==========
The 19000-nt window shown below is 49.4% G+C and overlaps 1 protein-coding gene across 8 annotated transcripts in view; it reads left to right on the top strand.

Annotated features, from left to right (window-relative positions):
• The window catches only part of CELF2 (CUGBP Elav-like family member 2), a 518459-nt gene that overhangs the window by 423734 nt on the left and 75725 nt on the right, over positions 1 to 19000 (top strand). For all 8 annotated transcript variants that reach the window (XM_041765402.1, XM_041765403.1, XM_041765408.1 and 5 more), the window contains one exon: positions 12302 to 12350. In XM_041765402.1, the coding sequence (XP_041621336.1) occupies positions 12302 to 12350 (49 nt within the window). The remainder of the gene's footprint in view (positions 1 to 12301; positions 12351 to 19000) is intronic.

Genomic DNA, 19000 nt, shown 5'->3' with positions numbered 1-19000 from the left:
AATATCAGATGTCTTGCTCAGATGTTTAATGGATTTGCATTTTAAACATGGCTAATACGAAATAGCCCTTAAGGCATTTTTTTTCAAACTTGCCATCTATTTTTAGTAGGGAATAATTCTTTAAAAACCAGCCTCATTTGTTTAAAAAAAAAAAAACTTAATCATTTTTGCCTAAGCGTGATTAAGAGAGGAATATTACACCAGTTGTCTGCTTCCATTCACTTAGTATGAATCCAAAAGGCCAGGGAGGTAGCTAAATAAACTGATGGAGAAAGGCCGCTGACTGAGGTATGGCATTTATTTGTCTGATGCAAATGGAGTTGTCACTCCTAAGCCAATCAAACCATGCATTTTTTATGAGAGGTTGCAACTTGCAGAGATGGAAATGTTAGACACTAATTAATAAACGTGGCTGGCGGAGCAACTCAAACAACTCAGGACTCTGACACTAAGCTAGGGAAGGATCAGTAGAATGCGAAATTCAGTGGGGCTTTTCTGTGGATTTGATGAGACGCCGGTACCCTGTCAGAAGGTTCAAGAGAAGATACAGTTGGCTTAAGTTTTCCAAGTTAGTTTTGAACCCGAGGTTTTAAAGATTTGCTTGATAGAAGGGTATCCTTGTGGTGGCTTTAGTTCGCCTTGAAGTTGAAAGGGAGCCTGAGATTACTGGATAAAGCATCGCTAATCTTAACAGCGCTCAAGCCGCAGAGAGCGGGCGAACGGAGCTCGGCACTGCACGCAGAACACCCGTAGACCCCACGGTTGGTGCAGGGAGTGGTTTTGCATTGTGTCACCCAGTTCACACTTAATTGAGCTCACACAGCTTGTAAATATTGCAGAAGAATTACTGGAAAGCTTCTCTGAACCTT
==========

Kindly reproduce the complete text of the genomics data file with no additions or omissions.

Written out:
The 19000-nt window shown below is 49.4% G+C and overlaps 1 protein-coding gene across 8 annotated transcripts in view; it reads left to right on the top strand.

Annotated features, from left to right (window-relative positions):
• The window catches only part of CELF2 (CUGBP Elav-like family member 2), a 518459-nt gene that overhangs the window by 423734 nt on the left and 75725 nt on the right, over positions 1 to 19000 (top strand). For all 8 annotated transcript variants that reach the window (XM_041765402.1, XM_041765403.1, XM_041765408.1 and 5 more), the window contains one exon: positions 12302 to 12350. In XM_041765402.1, the coding sequence (XP_041621336.1) occupies positions 12302 to 12350 (49 nt within the window). The remainder of the gene's footprint in view (positions 1 to 12301; positions 12351 to 19000) is intronic.

Genomic DNA, 19000 nt, shown 5'->3' with positions numbered 1-19000 from the left:
AATATCAGATGTCTTGCTCAGATGTTTAATGGATTTGCATTTTAAACATGGCTAATACGAAATAGCCCTTAAGGCATTTTTTTTCAAACTTGCCATCTATTTTTAGTAGGGAATAATTCTTTAAAAACCAGCCTCATTTGTTTAAAAAAAAAAAAACTTAATCATTTTTGCCTAAGCGTGATTAAGAGAGGAATATTACACCAGTTGTCTGCTTCCATTCACTTAGTATGAATCCAAAAGGCCAGGGAGGTAGCTAAATAAACTGATGGAGAAAGGCCGCTGACTGAGGTATGGCATTTATTTGTCTGATGCAAATGGAGTTGTCACTCCTAAGCCAATCAAACCATGCATTTTTTATGAGAGGTTGCAACTTGCAGAGATGGAAATGTTAGACACTAATTAATAAACGTGGCTGGCGGAGCAACTCAAACAACTCAGGACTCTGACACTAAGCTAGGGAAGGATCAGTAGAATGCGAAATTCAGTGGGGCTTTTCTGTGGATTTGATGAGACGCCGGTACCCTGTCAGAAGGTTCAAGAGAAGATACAGTTGGCTTAAGTTTTCCAAGTTAGTTTTGAACCCGAGGTTTTAAAGATTTGCTTGATAGAAGGGTATCCTTGTGGTGGCTTTAGTTCGCCTTGAAGTTGAAAGGGAGCCTGAGATTACTGGATAAAGCATCGCTAATCTTAACAGCGCTCAAGCCGCAGAGAGCGGGCGAACGGAGCTCGGCACTGCACGCAGAACACCCGTAGACCCCACGGTTGGTGCAGGGAGTGGTTTTGCATTGTGTCACCCAGTTCACACTTAATTGAGCTCACACAGCTTGTAAATATTGCAGAAGAATTACTGGAAAGCTTCTCTGAACCTT